Page last updated at 14:59 GMT, Wednesday, 9 July 2008 15:59 UK

Mayor advisers 'need more checks'

Tim Parker (l) and London Mayor Boris Johnson (r)
Tim Parker (left) is the former boss of Clarks shoes and the AA

The people appointed to advise London's mayor should have their backgrounds checked more thoroughly, according to First Deputy Mayor Tim Parker.

He admitted the resignation of Deputy Mayor for Young People Ray Lewis, amid claims of financial irregularity, showed the need for more rigour.

It was currently "difficult to contend with" incidents when candidates do not tell the whole truth, Mr Parker said.

He did not rule out the possibility of Mr Lewis working with the mayor again.

Disciplinary measures

Mr Lewis had been one of a number of candidates shortlisted for the role of Deputy Mayor for Young People, Mr Parker told the London Assembly.

Background checks had been carried out but improvements needed to be made, Mr Parker added.

"What is difficult to contend with, and I think this is something which we will review, is incidences where people don't actually tell 100-and-whatever per cent of the truth," he said.

Mr Lewis resigned last week, two months into his post, after facing allegations relating to his time as a vicar in east London in the late 1990s and head of a youth academy scheme in 2003.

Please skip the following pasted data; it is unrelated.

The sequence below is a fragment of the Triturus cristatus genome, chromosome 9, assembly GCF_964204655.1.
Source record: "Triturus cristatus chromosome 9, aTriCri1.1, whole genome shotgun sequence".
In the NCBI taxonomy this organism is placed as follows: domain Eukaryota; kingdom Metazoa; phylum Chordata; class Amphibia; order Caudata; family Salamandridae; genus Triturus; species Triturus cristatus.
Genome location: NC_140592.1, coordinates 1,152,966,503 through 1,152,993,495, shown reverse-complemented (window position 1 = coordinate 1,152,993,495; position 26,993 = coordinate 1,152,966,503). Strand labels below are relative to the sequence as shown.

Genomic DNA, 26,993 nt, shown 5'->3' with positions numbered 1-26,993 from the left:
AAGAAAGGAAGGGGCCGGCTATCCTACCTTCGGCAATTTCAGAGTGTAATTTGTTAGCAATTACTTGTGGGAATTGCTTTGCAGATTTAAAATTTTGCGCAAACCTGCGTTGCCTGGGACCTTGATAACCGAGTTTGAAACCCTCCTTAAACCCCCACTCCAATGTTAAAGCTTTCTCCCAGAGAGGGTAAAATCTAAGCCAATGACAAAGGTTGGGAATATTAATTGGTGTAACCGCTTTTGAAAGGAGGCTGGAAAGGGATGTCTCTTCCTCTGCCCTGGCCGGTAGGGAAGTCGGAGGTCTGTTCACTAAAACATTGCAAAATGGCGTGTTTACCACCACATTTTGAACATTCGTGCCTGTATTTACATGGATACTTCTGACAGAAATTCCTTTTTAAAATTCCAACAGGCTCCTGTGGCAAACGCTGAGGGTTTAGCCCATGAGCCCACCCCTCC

He was placed under Church of England disciplinary measures in 1999.

Ray Lewis
Mr Lewis resigned amid claims of financial irregularity

After Mr Lewis's resignation mayor Boris Johnson said he had been wrongly led to believe that Mr Lewis was a magistrate.

It followed last month's resignation of the mayor's director of political strategy James McGrath.

In addition to his deputy mayor role, Mr Parker is chairman of Transport for London and chief executive of the Greater London Authority.

The multi-millionaire former boss of Clarks shoes and the AA has agreed to take no salary for his roles, which he took up on Monday.

On Wednesday Mr Parker also indicated that Mr Johnson would take a different approach to London boroughs than his predecessor Ken Livingstone.

"My general sense is that there was an effort to exert control here," Mr Parker said.

"I would want to review that and I think the mayor would want to review that."

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